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Road Shower lets you freshen up, al fresco

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September 16, 2013

The Road Shower uses the Sun to heat its matte-black water tank

The Road Shower uses the Sun to heat its matte-black water tank

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After a day spent hiking, biking, climbing or otherwise exerting yourself outdoors, a shower sure feels nice. Climbing into your car and driving home all sweaty in order to take said shower, however, can be quite a drag. That's why Colorado native Joel Cotton created the Road Shower. It's a pressurized water tank that mounts on your roof rack, allowing you to grab a quick shower beside your car – just look out for Peeping Toms.

The tank is made from powder-coated aluminum, holds 5 gallons/19 liters of water (which Cotton says should be good for two to three showers), and can be mounted on Yakima, Thule and "most other" rack systems. While it sits up in the sunlight as you drive, its black paint job helps heat up the water contained within. Should that water get too hot, however, its radiator-style fill cap contains a release valve that allows steam to escape.

To use it, users first pressurize the tank by hooking a CO2 canister or a bike pump up to its air input valve. They they take the hose down from its clamps, and set the nozzle to one of its seven settings – these include shower, jet and mist. From there, they just take a shower. Presumably they start by placing an experimental fingertip in front of the nozzle, to check that the water isn't too hot or too cold.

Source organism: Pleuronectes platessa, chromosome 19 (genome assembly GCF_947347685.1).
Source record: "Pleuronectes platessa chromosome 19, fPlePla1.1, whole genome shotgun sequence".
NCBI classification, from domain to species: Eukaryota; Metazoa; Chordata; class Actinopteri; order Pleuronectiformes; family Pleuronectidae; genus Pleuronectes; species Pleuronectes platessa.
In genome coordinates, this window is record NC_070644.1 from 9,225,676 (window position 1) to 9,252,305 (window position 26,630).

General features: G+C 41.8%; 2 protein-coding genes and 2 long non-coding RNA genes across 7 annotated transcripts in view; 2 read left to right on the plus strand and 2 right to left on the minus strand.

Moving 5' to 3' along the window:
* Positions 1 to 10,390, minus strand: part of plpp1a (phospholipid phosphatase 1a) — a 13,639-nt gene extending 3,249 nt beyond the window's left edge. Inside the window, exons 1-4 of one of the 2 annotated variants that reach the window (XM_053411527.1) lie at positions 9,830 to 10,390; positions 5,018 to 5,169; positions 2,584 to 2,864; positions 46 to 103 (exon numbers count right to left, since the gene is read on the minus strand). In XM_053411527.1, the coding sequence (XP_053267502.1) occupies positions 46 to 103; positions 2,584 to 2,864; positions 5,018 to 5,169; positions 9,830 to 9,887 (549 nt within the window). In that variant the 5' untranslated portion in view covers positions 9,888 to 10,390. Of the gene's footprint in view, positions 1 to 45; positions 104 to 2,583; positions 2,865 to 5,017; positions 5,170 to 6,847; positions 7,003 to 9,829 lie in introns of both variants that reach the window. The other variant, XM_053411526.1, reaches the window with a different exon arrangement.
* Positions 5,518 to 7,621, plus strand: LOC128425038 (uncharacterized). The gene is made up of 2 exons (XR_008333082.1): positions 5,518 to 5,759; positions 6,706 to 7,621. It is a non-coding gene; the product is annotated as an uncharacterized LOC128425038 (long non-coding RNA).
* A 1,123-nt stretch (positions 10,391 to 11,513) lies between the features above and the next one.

Joel has reportedly already sold 100 of his Road Showers, but has now turned to Kickstarte...

Because both the food-grade hose and the inside of the tank are non-toxic, Cotton points out that it could additionally be used for hauling drinking water. It could also be used for things like spraying the mud off gear before putting it back in the car, or hosing off dirty dishes when camping.

Lots of people already use solar bag showers for the same purpose, although Joel states that those can be easily punctured, need to be hung up, don't have particularly high pressure, and can't be heated while you're in transit.

He has reportedly already sold 100 of his Road Showers, but has now turned to Kickstarter in order to raise funds for going into commercial-scale production. A pledge of US$210 will get you one, when and if the funding goal is met. If not, you can still buy one for $299.95 from his existing website.

The device can be seen in use in the pitch video below.

Sources: Road Shower, Kickstarter

About the Author
Ben Coxworth An experienced freelance writer, videographer and television producer, Ben's interest in all forms of innovation is particularly fanatical when it comes to human-powered transportation, film-making gear, environmentally-friendly technologies and anything that's designed to go underwater. He lives in Edmonton, Alberta, where he spends a lot of time going over the handlebars of his mountain bike, hanging out in off-leash parks, and wishing the Pacific Ocean wasn't so far away.   All articles by Ben Coxworth